Example: 7, 4x, \(\frac{4}{5}\) xy, 7x2y3z5, all are monomials.

(ii) Binomial: A polynomial which has only two non-zero terms is called binomial.
Example: 2x + 7, 9x2 + 3, 3x2yz + 4x3y3z2, all are binomials.

(iii) Trinomial: A polynomial which has only three non-zero terms is called a trinomial.
Example: 5x2 + lx + 9, 5xy + 7xy2 + 3x3yz, all are trinomials.

(iv) Constant polynomial: A polynomial which has only one term and that is a constant is called a constant polynomial.
Example: \(\frac{-3}{4}\), 7, 5 all are constant polynomials. 4
Note: The degree of constant non-zero polynomial is zero.

(v) Zero polynomial. A polynomial which has only one term i.e., 0 is called a zero polynomial.
Note: Degree of a zero polynomial is not defined.

12. Value of a Polynomial

Value of a polynomial is obtained, when variable of a given polynomial is interchanged or replaced by a ; constant. Let p(x) is a polynomial then value of polynomial at x = a is p(a).
Zero or root of a polynomial: A zero or root of a polynomial is the value of that variable for which value of polynomial p(x) becomes zero i.e., p(x) = 0.
Let p(x) be the polynomial and x – a.
If p(a) = 0 then real value a is called zero of a polynomial.

13. Remainder Theorem
Let p(x) be a polynomial of degree ≥ 1 and a be any real number. If p(x) is divided by the linear polynomial x-a, then the remainder is p(a).

Proof: Let p(x) be any polynomial of degree greater than or equal to 1. When p(x) is divided by x – a, the quotient is q(x) and remainder is r(x).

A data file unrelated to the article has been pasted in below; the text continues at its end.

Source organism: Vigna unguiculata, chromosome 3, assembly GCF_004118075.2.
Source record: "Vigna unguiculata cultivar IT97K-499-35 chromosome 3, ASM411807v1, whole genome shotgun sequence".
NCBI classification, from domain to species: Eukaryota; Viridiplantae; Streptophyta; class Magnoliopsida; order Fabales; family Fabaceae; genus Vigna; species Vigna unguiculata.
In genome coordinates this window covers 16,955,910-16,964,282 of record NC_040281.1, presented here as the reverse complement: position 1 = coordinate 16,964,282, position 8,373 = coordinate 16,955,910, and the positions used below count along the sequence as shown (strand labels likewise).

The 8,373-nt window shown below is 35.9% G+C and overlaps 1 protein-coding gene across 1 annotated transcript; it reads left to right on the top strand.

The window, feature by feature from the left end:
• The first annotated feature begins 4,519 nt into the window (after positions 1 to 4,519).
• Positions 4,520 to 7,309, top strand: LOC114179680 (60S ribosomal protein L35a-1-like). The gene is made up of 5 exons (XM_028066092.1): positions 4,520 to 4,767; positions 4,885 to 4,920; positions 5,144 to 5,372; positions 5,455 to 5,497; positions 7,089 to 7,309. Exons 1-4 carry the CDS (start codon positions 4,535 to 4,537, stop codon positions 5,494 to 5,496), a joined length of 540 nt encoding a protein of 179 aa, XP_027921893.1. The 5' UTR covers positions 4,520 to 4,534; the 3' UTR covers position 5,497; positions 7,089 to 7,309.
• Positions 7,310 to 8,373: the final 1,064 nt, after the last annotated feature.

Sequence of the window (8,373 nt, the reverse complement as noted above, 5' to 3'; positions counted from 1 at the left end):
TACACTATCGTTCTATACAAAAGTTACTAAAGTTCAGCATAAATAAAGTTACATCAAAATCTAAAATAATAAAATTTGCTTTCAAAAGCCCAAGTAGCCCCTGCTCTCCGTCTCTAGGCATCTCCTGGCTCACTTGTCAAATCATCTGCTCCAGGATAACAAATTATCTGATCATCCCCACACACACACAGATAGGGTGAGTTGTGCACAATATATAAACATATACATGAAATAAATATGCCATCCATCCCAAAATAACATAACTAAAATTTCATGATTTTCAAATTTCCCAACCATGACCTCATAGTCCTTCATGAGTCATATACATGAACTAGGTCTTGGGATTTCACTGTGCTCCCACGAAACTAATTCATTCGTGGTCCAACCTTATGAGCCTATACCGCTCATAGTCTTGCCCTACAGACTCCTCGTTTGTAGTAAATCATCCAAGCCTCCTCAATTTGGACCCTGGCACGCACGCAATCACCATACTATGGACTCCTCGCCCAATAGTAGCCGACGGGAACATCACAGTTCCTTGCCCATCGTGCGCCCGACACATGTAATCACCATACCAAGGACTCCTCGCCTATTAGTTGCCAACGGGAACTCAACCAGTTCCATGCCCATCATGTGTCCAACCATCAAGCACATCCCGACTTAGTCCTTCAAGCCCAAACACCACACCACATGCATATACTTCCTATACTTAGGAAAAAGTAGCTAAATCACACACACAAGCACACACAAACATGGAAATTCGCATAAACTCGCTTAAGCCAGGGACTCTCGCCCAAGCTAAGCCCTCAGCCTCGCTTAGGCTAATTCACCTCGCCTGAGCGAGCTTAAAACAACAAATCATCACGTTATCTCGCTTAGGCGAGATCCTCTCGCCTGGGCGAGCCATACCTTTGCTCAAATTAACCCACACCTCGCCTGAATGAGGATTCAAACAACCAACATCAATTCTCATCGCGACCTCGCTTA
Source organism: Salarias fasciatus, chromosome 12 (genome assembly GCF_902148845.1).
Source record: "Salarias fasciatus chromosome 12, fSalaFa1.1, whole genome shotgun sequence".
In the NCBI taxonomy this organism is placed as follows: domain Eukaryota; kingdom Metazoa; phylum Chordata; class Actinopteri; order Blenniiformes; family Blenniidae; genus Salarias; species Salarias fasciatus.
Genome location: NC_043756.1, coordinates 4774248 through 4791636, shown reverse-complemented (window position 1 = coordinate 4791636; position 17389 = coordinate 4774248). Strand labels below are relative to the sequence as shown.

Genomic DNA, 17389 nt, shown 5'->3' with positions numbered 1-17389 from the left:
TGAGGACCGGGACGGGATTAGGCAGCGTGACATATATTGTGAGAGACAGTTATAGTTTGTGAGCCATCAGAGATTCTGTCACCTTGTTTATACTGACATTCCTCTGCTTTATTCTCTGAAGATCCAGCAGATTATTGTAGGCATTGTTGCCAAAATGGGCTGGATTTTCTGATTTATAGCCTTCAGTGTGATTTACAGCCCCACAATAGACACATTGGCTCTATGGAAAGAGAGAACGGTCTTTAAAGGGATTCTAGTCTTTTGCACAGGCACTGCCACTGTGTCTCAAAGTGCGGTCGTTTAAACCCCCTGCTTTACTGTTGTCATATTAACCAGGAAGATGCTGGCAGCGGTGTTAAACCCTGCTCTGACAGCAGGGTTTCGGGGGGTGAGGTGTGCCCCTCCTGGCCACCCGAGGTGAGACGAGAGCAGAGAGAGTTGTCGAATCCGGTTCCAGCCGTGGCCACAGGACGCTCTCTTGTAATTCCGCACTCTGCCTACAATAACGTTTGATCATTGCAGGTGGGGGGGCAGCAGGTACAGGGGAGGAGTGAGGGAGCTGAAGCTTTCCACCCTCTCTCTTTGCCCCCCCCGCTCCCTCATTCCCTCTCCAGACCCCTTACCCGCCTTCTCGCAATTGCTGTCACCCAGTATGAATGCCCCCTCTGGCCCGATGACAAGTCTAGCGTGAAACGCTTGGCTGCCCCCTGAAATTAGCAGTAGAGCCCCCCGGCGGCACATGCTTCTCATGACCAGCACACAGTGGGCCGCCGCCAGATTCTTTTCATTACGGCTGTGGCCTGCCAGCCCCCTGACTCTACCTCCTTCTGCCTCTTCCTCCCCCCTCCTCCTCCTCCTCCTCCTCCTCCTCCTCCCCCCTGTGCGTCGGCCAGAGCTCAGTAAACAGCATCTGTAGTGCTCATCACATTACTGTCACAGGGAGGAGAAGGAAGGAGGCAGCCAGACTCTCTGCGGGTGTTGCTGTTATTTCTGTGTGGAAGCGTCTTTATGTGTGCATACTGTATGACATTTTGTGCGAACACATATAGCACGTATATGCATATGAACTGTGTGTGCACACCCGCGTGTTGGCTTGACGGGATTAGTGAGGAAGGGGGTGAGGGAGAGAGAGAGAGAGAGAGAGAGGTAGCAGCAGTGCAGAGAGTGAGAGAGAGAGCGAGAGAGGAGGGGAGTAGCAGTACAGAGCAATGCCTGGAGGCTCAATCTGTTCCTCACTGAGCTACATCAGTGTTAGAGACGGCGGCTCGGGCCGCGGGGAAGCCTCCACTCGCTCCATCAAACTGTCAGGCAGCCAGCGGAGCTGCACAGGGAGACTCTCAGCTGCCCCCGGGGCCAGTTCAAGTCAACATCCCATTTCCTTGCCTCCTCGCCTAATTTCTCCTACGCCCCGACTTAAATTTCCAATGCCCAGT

i.e.,p(x) = (x-a) q(x) + r(x)
Since degree of x – a is 1 and the degree of r(x) is less than the degree of x – a so the degree of r(x) = 0.
It: means r(x) is a constant, say r.
Therefore, for every value of x, r(x) = r
then p(x) = (x-a) q(x) + r
When x = a, then p(a) = (a – a) q(x) + r ⇒ p(a) = r

14. Factor Theorem
If p(x) is a polynomial of degree greater than or equal to 1 and a be any real number, then

  • x – a is a factor of p(x) i.e., p(x) – (x-a) q(x) which shows x – a is a factor of p(x)
  • Since x – a is a factor of p(x)
    p(x) = (x-a)g(x) for same polynomial g(x). In this case,p(a) = (a-a) g (a) = 0

15. Factorisation of the Polynomial ax2 + bx + c by Splitting the Middle Term
Let p(x) = ax2 + bx + c
and factor of polynomial p(x) = (px + q) and (rx + s)
then ax2 + bx + c = (px + q) (rx + s) = prx2 + (ps +qr)x+ qs
Comparing the coefficient of x2 on both sides
a = pr …………. (1)
Comparing the coefficient of x
b =ps + qr …………. (2)
and comparing the constant terms
c = qs ……………..(3)
which shows that b is the sum of two numbers ps + qr.
Product of two numbers ps x qr =pr x qs = ac
So for factors ax2 + bx + c, we should write b as sum of two numbers whose product is ac.
Example: Factorise 6x2 + 17x + 5
Here, b = p + q = 17
and ac = 6 x 5 = 30 (= pq)
then we get factors of 30, 1 x 30, 2 x 15, 3 x 10, 5 x 6,
Among above factors of 30, the sum of 2 and 15 is 17
i.e.,p + q = 2 + 15 = 17
∴ 6x2 + 17x + 5 = 6x2 + (2 + 15)x + 5 = 6x2 + 2x + 15x + 5
= 2x(3x + 1) + 5(3x + 1) = (3x + 1) (2x + 5)

16. Algebraic Indentities

Leave a Reply